When Carlos Jared picked up a little frog hiding in the scrublands of the Brazilian Caatinga, he didn’t expect to be hurt.

And he didn’t expect an intense pain radiating up his arm for the next five hours.

A single gram of the toxic secretion would kill more than 300,000 mice or 80 humans

“It took me a long time to realise that the pain had a relationship with the careless collection of these animals,” he recalls.

Now he understands why. The little frog he collected is known as a Greening’s frog  (Corythomantis greening). Its head is covered in deadly spines, and Jared’s research has revealed it is capable of injecting its victims with toxins more potent than those produced by Brazilian pitviper snakes.

Another frog that lives in the rainforest of Brazil, known as Bruno's casque-headed frog, has spines capable of producing venom 25 times more potent than the pitvipers. Calculations by Jared and his colleagues suggest that a single gram of the toxic secretion from a Bruno's casque-headed frog would be enough to kill more than 300,000 mice or about 80 humans.

Frogs have found ways to transmit their toxic skin secretion into the blood of a predator

Both species are the first known frogs to be venomous, scientists report in the journal Current Biology.

Most frogs and toads are poisonous. They sequester distasteful or poisonous compounds, and secrete them onto their skin to deter predators from gulping them down.

For an animal to be considered venomous, it needs to do more than sit around and secrete a bunch of chemicals. It needs to deliver the toxins into the bloodstream of the predator.

Both Greening’s frog and Bruno's casque-headed frog (Aparasphenodon brunoi) do it using a series of killer spines on their head.

These bony spines grow out of the frogs’ skulls, and are rooted in glands that secrete the toxic mucous.

“The fact that frogs have found ways to transmit their toxic skin secretion into the blood stream of a would-be predator is definitely remarkable,” says Egon Heiss from the University of Vienna, Austria, who was not involved in the study.

Amphibian skin toxins are harsh and irritating if they contact the mucous membranes in a predator’s mouth or eyes. But injecting them directly into an enemy’s’ blood stream becomes exponentially more potent, and potentially deadly, he says.

We were astonished at the level of toxicity of these frogs

The chemical composition of secretions from both the species were very similar.

When the frogs’ secretions were analysed, the researchers found hyaluronidase, a protein usually found in venomous snakes. The protein is non-toxic, but aids in the spread of toxins. The presence of hyaluronidase was a clue to the researchers that these species could actually be venomous. This is the first report of the substance from amphibian skin secretions.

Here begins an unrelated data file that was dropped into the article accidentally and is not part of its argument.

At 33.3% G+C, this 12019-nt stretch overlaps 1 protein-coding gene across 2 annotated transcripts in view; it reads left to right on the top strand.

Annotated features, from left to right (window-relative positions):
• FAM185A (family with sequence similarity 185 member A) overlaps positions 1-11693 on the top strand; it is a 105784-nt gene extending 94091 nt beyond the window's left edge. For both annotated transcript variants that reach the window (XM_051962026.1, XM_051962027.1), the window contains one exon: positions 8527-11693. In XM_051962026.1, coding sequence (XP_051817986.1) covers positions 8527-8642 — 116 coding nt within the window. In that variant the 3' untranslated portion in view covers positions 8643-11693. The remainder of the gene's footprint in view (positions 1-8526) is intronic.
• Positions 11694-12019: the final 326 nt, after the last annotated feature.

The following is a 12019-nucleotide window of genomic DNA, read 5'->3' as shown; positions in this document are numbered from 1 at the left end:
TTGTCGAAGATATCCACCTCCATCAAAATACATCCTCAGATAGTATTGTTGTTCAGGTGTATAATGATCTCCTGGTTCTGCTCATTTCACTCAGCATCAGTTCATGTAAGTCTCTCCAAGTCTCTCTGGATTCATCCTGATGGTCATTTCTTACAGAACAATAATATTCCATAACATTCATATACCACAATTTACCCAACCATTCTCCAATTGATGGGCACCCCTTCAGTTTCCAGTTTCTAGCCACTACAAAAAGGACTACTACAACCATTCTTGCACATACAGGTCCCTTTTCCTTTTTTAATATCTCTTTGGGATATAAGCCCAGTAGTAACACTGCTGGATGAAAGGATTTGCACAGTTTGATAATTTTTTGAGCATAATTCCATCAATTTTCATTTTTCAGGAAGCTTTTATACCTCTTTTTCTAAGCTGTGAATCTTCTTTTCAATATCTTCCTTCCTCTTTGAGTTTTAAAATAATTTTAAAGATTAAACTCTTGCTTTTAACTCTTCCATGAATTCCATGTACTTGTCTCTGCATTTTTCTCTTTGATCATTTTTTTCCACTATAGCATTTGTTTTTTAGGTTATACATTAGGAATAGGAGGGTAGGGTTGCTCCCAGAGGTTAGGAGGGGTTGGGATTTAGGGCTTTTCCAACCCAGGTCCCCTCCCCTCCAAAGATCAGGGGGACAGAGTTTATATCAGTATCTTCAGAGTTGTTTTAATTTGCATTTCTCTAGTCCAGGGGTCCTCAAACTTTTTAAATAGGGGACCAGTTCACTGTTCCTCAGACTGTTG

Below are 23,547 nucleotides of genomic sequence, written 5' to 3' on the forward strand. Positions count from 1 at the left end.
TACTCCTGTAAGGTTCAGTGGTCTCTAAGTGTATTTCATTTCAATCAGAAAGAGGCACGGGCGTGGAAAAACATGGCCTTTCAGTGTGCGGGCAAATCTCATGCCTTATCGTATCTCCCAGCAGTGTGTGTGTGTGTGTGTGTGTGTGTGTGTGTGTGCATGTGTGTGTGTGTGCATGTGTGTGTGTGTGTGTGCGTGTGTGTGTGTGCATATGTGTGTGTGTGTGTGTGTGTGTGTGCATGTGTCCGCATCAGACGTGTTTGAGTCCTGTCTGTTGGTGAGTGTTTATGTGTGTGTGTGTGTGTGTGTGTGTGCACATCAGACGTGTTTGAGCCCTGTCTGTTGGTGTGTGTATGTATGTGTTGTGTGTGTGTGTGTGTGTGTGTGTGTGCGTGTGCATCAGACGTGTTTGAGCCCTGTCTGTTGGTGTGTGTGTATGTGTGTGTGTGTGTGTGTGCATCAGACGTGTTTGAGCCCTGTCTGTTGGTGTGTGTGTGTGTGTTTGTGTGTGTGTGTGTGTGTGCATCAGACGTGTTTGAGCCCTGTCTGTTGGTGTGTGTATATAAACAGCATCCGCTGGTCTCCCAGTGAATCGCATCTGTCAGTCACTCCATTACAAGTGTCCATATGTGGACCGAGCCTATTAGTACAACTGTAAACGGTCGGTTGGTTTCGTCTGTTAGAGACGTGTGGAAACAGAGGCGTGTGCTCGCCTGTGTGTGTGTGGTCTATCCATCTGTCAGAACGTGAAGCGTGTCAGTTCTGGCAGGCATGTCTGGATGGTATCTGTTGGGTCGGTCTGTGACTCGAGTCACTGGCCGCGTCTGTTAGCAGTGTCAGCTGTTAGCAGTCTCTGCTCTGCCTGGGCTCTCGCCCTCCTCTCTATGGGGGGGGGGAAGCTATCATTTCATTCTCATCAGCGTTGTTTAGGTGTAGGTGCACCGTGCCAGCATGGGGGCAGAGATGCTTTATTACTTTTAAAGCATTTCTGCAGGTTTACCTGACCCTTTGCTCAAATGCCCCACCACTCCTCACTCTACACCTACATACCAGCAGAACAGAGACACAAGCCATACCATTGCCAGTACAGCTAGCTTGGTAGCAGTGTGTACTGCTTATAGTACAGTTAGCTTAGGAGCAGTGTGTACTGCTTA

“We do not know for sure, but because of the toxins we see, we strongly suspect the frogs produce their own toxin,” says Edmund Brodie, of Utah State University in the US, who led the research into the venomous frogs.

There may even be other more venomous frogs out there

The toxicity of secretions from Bruno's casque-headed frog is a stunning 25 times as much as the toxicity of the venom of the deadly Brazilian pitviper genus, Bothrops. Greening’s frog is not as toxic as A. brunoi, but it is still twice as toxic as the pitviper; on the other hand, it has better developed spines, and larger glands which produce more secretion.

“We were astonished at the level of toxicity of these frogs. I think Carlos is lucky it was C. greeningi that spined him and not A. brunoi,” said Brodie. The researchers also think that there may be predators in the same environment that are resistant to these toxins.

“During all these years that I've lived with this animal in its environment, I’ve never seen any sign of predation or aggression by predators or other aggressors,” said Jared, who is based at the Butantan Institute in São Paulo, Brazil. A predator trying to swallow one of these frogs might be similar to trying to swallow a cacti, he says.

Further, Greening’s frog’s helmet shaped, cactus-like head also mimics the surrounding environment.

These animals have a curious behaviour: they live in holes on rocks or trees, and they close the hole with their body (the head), to maintain humidity inside and reduce water loss from the body.

“The appearance of the top of the head is very similar to the barks of trees, making very difficult for a predator to see them. But in case the disguise is identified, it's almost impossible for the predator to grab the animal by the head trying to pull it out of the hole,” says Jared. The spiny helmet head thus has two uses. Bruno's casque-headed frog lives in holes among bromeliad stems, and also uses its head to keep cool and safe.

There may even be other more venomous frogs out there.

“It is certainly interesting that these frogs have a delivery system for their toxins,” says Jerrold Meinwald, a professor of chemical biology at Cornell University in the US. He thinks we may yet discover other species that inject venom even better than the two frogs just discovered.